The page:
The hospice I had for Jeff was great. They were supposed to come a couple of times a week, but they ended up coming every day to help me with new crises. As for getting kicked out of my grief group – for some reason they thought I wasn’t grieving enough. When I told the facilitator that people who were grieving were vulnerable and he should be careful, he took that to be a threat and got all the heads of the hospice in on the matter. It was truly bizarre.

      • Paula Kaye Says:

        It sounds like he needed to be educated in what grief is like. It is different for everyone. I was once told that by a doctor in a hospital. I had given birth to a stillborn daughter and I wanted to be released to make her funeral arrangements. The doctor told me he felt I was not showing the right amount of grief and therefor he did not want to release me from medical care. I checked myself out and never looked back. It has been 40 years and I still grieve the loss of that baby girl…do you think he would have kept me in the hospital for 40 years?

  3. cicy rosado Says:

    just be careful because hospice puts the patients on morephine my aunt had a friend who was not in pain and litterly killed her with the morphine so think about it ok?

    • Pat Bertram Says:

      I’ll make sure he doesn’t get it. He doesn’t really have much pain so he wouldn’t need it.

      • Paula Kaye Says:

        Remember, though that morphine can also help with air hunger if he is experiencing breathing problems. Richard had a lot of that towards the end and I was so grateful to have the morphine to give him. There are worse ways to die than in horrific pain.

  4. Joy Collins Says:

    There are many hospice agencies. Interview some and choose the one you want. I had two different ones for my mother-in-law. I fired the first one because I felt they ignored some symptoms. Do not resuscitate does not mean do not treat. The second one I hired was awesome. And debility is a term they use now for patients who are failing but not necessarily dying. The good thing is it allows for other services to be brought in like aides, social services, chaplain, etc. It’s good for the whole family. The nurse came once a week and the doctor and physician’s assistant came frequently as well. She never had to leave the assisted living home. And medications and supplies will be paid for by them as well. It’s a misunderstanding to say that they will over medicate. They won’t and they will follow the family’s wishes.

  5. shadowoperator Says:

    Dear Pat, Though I don’t frequently comment because I’m not sure I have anything to contribute, my mother has been a hospice administrator, and at least in some states hospice is only supposed to be for patients whom their doctors determine have only 6 months to live. I was astounded to read in some of the comments above just how long some people had been on hospice before passing on! If it’s different in your state or county, and you can find an alternate hospice to the one which has caused you problems in the past, then I would by all means go for it. They are in general a fine service. My mother even as administrator was called out to sit with people sometimes on Christmas and Christmas Eve and etc. when her nurses were elsewhere or couldn’t cover all the shifts, and I think most of the people are quite dedicated; though, of course, you do have to make sure that the doping which some of your commenters mention above and you also mention is not going on. Good luck. If you have any questions which I can ask my mother about from her own experience (though it sounds as if the quality of people involved varies a lot from place to place), just let me know.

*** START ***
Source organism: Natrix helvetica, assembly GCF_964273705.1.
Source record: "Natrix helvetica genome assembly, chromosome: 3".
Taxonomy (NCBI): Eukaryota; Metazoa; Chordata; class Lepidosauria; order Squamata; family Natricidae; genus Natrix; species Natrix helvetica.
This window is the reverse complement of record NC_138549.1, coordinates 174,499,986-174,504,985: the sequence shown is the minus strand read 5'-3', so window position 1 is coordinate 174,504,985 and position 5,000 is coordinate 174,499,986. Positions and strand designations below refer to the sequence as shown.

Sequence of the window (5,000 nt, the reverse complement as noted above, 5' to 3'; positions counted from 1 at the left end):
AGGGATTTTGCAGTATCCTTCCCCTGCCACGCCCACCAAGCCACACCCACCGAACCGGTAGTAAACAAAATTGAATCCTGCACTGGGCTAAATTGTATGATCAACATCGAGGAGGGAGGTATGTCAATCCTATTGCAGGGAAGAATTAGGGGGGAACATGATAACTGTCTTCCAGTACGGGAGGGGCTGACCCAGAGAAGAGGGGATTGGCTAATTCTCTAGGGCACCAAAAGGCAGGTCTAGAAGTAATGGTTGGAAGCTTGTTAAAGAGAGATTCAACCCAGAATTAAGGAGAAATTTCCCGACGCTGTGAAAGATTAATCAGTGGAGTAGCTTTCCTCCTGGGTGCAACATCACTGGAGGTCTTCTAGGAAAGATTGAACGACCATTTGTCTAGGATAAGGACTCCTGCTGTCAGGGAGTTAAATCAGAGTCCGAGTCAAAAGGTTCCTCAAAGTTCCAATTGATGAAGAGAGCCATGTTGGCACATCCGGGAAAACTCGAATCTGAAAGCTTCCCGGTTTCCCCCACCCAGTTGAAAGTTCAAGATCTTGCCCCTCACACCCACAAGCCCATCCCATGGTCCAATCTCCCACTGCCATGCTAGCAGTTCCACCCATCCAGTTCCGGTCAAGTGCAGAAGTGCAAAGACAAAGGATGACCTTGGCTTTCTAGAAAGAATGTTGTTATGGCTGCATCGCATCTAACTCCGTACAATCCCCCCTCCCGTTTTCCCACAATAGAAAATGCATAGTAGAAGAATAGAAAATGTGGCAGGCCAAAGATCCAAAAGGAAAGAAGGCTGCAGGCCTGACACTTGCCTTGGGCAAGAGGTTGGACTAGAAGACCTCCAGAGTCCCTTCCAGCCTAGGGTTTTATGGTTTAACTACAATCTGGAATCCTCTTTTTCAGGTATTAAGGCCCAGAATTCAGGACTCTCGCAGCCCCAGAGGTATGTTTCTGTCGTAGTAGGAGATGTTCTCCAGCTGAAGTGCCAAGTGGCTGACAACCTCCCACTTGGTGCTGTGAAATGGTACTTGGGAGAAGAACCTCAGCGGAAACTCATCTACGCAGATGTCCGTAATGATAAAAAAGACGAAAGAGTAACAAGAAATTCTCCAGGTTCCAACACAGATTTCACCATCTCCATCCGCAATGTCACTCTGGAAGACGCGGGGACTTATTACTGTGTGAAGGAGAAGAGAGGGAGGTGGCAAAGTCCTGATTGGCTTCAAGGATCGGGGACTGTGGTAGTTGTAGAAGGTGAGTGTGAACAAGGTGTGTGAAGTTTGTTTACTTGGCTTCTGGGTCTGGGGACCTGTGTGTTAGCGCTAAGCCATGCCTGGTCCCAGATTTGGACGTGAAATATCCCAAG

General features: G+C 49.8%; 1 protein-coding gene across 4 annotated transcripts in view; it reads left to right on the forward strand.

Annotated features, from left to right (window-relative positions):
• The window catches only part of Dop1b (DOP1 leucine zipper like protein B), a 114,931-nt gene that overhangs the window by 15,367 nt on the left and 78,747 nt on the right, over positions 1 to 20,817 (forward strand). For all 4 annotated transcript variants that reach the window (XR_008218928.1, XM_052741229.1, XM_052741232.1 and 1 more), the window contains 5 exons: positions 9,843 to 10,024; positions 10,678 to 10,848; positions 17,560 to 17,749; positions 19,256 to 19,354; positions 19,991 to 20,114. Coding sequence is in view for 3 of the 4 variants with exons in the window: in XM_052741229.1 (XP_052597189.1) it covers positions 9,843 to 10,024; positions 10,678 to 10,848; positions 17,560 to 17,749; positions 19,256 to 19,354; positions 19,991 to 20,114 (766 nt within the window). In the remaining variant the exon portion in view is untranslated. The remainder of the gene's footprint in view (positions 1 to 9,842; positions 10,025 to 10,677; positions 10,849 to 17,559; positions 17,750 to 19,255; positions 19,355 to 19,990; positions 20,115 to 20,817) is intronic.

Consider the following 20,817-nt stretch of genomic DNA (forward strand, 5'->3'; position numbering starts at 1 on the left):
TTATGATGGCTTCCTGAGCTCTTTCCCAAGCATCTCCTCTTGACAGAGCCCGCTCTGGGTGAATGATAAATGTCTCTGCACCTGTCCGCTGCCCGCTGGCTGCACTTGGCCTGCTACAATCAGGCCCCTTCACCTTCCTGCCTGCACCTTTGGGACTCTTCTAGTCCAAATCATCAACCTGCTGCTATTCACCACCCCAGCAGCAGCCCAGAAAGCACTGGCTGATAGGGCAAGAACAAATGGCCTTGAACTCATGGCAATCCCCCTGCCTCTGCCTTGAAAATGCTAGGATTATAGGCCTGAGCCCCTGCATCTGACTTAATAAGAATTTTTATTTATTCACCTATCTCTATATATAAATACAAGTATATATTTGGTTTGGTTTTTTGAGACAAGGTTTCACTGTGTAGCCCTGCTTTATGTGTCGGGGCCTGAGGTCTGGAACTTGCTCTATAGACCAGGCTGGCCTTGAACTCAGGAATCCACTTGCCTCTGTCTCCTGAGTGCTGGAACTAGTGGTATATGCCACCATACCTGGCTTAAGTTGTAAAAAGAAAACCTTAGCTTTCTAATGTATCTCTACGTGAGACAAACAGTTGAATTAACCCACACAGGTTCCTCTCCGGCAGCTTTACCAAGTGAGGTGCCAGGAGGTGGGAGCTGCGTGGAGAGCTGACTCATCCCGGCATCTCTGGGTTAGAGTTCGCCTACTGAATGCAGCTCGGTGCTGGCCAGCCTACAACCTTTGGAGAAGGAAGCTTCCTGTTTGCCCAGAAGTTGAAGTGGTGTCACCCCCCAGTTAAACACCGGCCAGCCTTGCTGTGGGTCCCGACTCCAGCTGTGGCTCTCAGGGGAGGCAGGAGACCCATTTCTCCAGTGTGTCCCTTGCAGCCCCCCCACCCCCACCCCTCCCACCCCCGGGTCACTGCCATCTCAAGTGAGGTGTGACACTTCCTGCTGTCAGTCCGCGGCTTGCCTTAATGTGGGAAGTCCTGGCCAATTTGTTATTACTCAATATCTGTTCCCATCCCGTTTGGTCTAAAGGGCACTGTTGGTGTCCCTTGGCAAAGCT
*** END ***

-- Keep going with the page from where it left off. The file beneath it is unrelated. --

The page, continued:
• Paula Kaye Says:

      I am a RN. My husband was on hospice for over 16 months. When we first went on hospice he was told he had less than 6 months to live. There were many times in those 6 months where I didn’t know if he would make it through 24 hours. The only one who truly can tell you how long a person how to live is God. Continued Hospice care, which is paid for by Medicare, and is not controlled by the states is based on continued decline. How long a person lives isn’t the final answer. If the person continues to decline then Hospice care continues to be needed. IT IS NOT BASED ON HOW LONG YOU HAVE LEFT TO LIVE. That is a common misunderstood fact about Hospice.

  6. Pat S. Says:

    I’m glad you’re getting the help you need. And as so many others noted, hospice is a god send. And, while respecting your father’s wishes is one thing, ultimately YOU are the one having to deal with them on a regular basis and it should be an organization that you like and that respects you. Would your father even know if you changed the group? And you know, shading the truth for the sake of peace is not a bad thing. Shadowoperator, I don’t know what state you’re in, but when we got Dad on hospice, they said one or two of their patients had been with them almost three years, although usually it was a year or less. It isn’t just for those at death’s door. It’s for those for whom further intervention, such as physical or speech therapy, etc., will be of no benefit but who need care and assistance as nature takes its course. Dad wasn’t in immediate danger, but he was simply mentally done with trying to get better. The hospice caregivers were just plain awesome. And at the end, the last weeks, the morphine was also a godsend. I’m forever grateful to Dad’s friend who told us about hospice, since, like Pat, we didn’t realize he was eligible (and the nursing home hadn’t mentioned it either). Good luck with this.